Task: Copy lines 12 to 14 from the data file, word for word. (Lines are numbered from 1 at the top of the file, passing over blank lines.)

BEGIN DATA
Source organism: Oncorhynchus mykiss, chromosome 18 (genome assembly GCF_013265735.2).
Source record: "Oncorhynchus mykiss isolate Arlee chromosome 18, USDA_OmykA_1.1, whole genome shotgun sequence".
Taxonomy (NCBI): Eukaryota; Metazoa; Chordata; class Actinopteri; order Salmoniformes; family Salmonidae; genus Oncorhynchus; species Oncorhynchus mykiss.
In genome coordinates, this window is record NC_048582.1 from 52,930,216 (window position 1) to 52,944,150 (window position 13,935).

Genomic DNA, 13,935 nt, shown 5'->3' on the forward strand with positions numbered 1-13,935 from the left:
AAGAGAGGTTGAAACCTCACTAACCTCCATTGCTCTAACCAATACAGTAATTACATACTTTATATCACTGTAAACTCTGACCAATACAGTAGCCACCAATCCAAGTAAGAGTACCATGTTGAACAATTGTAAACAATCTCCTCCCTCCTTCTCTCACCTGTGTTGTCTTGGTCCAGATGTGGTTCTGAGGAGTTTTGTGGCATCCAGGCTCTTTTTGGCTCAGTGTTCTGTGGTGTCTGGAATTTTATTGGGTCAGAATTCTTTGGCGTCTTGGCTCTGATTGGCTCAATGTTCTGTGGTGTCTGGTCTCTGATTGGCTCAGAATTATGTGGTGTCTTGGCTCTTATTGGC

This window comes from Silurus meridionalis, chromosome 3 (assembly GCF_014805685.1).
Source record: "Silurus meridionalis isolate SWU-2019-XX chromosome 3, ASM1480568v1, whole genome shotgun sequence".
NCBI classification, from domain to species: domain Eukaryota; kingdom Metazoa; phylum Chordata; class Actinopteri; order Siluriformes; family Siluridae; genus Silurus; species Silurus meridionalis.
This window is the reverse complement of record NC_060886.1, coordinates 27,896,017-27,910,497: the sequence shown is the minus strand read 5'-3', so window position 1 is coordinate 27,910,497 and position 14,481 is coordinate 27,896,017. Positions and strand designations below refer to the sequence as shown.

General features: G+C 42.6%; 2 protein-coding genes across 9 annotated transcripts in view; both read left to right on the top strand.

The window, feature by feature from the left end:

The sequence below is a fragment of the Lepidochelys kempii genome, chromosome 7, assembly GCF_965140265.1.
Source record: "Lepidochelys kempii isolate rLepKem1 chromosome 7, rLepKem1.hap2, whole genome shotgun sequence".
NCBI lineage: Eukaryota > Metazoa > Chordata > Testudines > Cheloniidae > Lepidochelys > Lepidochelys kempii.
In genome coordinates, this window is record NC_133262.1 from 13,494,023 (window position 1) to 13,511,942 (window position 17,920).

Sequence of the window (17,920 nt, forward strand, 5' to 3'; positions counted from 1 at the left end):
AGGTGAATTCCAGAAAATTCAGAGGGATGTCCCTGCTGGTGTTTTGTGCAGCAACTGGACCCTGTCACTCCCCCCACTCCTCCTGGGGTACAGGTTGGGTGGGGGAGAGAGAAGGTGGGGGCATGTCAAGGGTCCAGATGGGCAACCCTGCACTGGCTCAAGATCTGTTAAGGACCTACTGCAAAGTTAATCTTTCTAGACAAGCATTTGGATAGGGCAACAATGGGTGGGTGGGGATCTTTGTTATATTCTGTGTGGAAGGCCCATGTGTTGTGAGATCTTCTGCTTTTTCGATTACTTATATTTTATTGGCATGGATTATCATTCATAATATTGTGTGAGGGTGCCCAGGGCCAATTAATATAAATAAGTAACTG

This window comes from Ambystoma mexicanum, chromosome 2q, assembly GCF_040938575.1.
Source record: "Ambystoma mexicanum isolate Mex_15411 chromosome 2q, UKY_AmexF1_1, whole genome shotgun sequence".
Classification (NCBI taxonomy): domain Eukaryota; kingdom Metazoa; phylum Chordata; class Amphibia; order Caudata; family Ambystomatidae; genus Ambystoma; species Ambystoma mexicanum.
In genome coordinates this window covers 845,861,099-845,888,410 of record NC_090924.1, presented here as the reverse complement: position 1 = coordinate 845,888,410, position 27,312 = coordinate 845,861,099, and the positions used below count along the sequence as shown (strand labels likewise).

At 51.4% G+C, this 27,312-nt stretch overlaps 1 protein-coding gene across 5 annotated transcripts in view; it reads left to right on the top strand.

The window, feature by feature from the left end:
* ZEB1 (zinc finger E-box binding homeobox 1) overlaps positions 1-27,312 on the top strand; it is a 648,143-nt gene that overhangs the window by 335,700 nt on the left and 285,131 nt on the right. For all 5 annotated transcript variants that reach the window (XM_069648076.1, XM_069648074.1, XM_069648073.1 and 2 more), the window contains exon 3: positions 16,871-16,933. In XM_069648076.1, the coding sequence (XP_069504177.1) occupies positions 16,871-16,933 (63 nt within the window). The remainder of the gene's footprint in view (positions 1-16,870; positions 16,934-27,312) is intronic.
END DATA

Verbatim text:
The window, feature by feature from the left end:

The sequence below is a fragment of the Lepidochelys kempii genome, chromosome 7, assembly GCF_965140265.1.
Source record: "Lepidochelys kempii isolate rLepKem1 chromosome 7, rLepKem1.hap2, whole genome shotgun sequence".